This year’s EY’s Global Fraud Survey once again offers an abundance of insights from global business leaders on how the volume of data along with disruptive technologies like digital payments, Internet of Things (IoT) and artificial intelligence (AI) are not only transforming business models but also the risks of fraud, bribery and corruption. Here are some highlights from the report that I found of interest.
Fraud and corruption levels
While the survey found that some countries showed improvements in regards to corruption and fraud, the global numbers have not seen a decline over the past two years. While typically prevalent in emerging markets, widespread corruption in developed markets was reported by a significant minority of survey respondents. To add to the challenges of fighting fraud and corruption, 38% of respondents indicated that bribery and/or corrupt practices are common in business in their country.
Integrity in business
Despite 97% of respondents indicating they recognize how important it is for their organization to demonstrate that it operates with integrity, and the majority indicating that their company’s management team has implemented anti-fraud and anti-corruption measures such as policies, whistleblowing hotlines and statements of ethics, there does not appear to be a corresponding reduction in unethical conduct or business failures. EY attributes some of this discrepancy to many employees not having a clear understanding of exactly who within their organization is responsible for integrity.
So who is responsible to ensure that employees are behaving with integrity? According to the report, 41% of respondents believe it is management’s job. Another 22% think that individuals have a responsibility to behave with integrity. The remainder of the respondents believe that the Board, HR, Legal and Compliance have a role in ensuring that employees act with integrity.
With digital technology evolving rapidly, business models have been forced to transform in order to keep pace; this has, however, introduced new risks to organizations. These new models are often more open and connected, increasing the business’ exposure to both ransomware and cyber threats, as indicated by the 37% of respondents who indicated that cyber attacks are one of the greatest risks to their company.
Changing regulatory environment (43%), macroeconomic environment (42%) and fraud and corruption (36%) were also mentioned as top risks to businesses.
Perceptions of corruption
In this year’s survey, EY compared respondents’ perceptions on widespread corruption from 2014 to 2018. While more respondents from Australia and New Zealand, Brazil, Saudi Arabia and the UK believed that corruption to be widespread (which may be attributable to a significant increase in regulatory enforcement in 2017), China, the Czech Republic, Romania and the US showed decreases in the percentage of respondents believing that corruption is widespread. For the second group of countries, it remains unclear as to whether enforcement activity before 2014 led to changes to compliance programs, or if views of corruption has simply decreased in tandem with enforcement actions.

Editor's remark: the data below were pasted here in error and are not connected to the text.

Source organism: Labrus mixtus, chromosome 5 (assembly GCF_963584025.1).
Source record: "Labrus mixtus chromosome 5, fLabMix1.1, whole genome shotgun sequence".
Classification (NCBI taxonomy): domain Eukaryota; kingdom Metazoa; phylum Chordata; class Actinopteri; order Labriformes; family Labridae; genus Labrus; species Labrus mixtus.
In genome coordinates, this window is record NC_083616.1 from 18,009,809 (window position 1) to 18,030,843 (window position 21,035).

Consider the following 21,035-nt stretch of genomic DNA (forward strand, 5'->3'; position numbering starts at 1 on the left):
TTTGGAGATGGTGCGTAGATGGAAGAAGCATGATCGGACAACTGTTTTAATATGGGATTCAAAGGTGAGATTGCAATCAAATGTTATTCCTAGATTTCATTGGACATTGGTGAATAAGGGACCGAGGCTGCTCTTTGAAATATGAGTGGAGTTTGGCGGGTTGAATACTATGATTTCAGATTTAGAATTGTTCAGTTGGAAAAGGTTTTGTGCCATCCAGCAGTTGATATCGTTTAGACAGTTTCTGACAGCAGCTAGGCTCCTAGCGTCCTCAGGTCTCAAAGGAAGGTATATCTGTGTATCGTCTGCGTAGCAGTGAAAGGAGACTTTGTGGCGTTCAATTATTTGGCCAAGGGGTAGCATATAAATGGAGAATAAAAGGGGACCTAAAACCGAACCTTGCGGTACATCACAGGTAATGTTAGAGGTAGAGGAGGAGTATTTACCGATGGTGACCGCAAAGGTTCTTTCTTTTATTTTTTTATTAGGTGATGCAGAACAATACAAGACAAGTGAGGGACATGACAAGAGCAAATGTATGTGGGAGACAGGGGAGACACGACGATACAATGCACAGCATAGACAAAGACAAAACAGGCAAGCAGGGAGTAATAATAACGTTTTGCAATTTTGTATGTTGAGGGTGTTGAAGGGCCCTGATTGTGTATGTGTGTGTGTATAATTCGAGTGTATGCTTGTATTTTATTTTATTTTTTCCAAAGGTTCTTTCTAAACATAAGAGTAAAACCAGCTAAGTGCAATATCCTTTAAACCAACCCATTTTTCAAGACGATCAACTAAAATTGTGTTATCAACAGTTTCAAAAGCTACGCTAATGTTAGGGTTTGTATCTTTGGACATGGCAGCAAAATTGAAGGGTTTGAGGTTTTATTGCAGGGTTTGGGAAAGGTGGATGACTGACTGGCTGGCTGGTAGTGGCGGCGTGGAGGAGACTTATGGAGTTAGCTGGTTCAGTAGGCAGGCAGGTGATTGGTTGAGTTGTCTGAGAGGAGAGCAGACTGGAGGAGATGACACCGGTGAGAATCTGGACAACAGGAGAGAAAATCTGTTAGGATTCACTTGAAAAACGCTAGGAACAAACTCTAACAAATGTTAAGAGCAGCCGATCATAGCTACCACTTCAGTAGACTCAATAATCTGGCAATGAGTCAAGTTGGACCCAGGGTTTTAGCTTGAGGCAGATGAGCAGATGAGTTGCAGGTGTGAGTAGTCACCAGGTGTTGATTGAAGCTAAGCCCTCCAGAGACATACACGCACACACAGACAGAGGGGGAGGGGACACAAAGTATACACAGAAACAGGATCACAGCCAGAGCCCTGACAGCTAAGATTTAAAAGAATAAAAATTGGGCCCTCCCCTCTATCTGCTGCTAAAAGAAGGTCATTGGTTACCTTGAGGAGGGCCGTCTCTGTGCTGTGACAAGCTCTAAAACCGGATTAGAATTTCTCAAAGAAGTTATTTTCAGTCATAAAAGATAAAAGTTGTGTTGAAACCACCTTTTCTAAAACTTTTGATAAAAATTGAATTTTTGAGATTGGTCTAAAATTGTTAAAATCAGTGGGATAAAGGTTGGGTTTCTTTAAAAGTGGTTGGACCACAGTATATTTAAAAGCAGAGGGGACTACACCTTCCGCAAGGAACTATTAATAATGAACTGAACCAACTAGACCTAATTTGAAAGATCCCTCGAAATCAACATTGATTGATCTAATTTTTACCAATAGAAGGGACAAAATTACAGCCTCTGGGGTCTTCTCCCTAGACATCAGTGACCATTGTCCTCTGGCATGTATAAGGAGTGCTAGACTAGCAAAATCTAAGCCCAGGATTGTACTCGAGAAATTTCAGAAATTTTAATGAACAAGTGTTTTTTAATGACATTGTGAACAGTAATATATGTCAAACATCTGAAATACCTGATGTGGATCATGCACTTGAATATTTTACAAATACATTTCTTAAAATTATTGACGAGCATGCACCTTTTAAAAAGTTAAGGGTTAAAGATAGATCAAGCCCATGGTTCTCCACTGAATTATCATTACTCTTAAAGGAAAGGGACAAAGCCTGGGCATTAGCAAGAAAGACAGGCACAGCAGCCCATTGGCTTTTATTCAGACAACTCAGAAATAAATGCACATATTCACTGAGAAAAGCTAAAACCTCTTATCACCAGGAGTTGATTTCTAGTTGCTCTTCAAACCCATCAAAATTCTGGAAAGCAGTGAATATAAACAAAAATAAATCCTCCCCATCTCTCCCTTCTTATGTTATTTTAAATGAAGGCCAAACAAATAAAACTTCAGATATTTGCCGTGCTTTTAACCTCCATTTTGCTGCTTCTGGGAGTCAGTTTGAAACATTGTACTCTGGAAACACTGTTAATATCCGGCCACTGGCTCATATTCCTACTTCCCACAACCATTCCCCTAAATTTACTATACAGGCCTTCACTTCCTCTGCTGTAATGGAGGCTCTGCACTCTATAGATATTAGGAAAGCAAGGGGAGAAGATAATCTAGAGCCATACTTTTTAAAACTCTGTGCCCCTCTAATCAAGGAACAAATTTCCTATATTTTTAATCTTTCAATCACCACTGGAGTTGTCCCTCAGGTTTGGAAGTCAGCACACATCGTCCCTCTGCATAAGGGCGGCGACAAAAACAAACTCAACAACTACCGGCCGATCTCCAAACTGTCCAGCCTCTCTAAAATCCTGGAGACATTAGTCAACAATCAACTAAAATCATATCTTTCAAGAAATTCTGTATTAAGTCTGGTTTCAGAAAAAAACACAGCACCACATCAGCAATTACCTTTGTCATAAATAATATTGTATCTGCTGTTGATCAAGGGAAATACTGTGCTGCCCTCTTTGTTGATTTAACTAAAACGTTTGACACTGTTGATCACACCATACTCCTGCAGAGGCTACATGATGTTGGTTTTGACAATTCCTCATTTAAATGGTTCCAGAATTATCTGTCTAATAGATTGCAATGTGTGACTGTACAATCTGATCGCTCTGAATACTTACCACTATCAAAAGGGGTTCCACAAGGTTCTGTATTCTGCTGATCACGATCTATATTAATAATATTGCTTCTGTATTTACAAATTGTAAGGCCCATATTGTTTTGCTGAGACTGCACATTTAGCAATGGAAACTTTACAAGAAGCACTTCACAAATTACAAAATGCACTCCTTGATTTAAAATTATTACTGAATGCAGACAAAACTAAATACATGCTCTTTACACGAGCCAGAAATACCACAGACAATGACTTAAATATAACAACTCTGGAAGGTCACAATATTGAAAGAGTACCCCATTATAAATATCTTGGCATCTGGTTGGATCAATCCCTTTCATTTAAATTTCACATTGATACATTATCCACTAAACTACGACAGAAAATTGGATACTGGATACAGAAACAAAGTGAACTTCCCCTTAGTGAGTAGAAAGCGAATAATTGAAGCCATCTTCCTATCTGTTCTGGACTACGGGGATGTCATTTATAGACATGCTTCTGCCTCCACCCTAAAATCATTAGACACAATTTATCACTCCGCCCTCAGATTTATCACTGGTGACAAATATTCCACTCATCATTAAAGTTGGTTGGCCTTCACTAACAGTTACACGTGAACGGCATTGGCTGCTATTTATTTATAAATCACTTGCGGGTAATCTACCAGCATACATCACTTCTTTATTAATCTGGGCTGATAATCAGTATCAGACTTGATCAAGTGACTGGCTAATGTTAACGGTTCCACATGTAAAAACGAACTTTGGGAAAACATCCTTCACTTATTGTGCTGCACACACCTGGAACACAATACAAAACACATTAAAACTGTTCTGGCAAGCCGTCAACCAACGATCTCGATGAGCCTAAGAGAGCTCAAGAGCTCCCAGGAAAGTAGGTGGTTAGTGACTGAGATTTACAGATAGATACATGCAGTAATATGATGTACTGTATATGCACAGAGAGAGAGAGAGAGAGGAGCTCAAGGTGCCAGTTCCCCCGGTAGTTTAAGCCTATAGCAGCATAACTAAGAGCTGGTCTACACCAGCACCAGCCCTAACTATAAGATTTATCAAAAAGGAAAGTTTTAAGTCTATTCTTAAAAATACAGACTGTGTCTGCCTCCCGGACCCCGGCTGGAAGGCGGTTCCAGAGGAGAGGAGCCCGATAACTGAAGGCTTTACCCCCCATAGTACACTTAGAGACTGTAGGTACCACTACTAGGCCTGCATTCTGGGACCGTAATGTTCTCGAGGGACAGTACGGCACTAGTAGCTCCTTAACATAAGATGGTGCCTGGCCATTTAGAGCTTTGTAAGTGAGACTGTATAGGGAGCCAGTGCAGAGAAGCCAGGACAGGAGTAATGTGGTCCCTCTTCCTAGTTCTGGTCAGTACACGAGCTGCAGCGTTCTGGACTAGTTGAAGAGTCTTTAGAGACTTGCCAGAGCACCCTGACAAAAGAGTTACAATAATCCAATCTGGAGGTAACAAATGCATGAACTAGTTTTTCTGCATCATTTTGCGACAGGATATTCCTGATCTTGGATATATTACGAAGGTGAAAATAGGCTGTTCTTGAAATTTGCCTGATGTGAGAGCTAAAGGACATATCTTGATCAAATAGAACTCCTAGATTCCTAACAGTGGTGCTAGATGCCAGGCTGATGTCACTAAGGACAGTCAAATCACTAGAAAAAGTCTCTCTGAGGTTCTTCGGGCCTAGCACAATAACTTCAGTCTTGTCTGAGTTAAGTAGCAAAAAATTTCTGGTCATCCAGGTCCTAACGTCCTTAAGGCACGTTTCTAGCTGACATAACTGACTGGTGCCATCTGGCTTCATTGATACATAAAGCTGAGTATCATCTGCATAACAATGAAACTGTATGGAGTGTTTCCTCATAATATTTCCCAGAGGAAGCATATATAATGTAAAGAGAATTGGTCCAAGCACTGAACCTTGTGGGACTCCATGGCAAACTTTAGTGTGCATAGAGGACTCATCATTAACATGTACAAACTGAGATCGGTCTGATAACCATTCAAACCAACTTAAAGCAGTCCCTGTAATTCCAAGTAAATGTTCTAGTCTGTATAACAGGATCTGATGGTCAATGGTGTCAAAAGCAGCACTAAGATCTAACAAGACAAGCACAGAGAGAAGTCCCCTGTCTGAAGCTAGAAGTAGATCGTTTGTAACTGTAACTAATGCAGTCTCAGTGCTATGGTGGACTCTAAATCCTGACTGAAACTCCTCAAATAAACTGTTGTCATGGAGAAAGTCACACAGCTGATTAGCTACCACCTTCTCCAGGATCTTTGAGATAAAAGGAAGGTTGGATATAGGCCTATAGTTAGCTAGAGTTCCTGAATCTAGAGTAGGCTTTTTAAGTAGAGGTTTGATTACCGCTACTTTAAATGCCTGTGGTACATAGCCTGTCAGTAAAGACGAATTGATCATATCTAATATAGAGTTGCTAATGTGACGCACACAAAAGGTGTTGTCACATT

Redefining the compliance function
To keep up with changing business models and technology, the report notes that the compliance function will also need to transform accordingly to ensure it is better able to prevent, detect and respond to fraud and corruption. EY states that technological advances, such as enhanced data analytics, will ultimately lead to compliance becoming a key driver of innovation in the use of forensic data analytics. Examples include:
- Traditional monitoring of the compliance function will be challenged due to the increasing use of data analytics as a management tool.
- With the help of big data’s advancing predictive capabilities, analytics will be used to make decisions in real-time. This will aid in the identification and prevention of fraud, and will give management more effective oversight.
- Artificial Intelligence will replace more traditional training, such as in-class and web-based training, with “individualized risk-based communication in real-time” for leading companies.
By leveraging these technological advances such as forensic data analytics, implementing compliance policies and procedures, and providing employee training, organizations can deliver more effective compliance.
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About Anu Sood:
Anu Sood is the Director of Product and Corporate Marketing at CaseWare Analytics and is responsible for the company’s global marketing strategy. Prior to CaseWare Analytics, Anu worked in various roles in the high-tech industry and her accomplishments range from writing software for telephone switches to launching a new global satellite communication service. Anu has extensive experience in strategic marketing, corporate communications, demand generation, content marketing, product management, product marketing and technology development.
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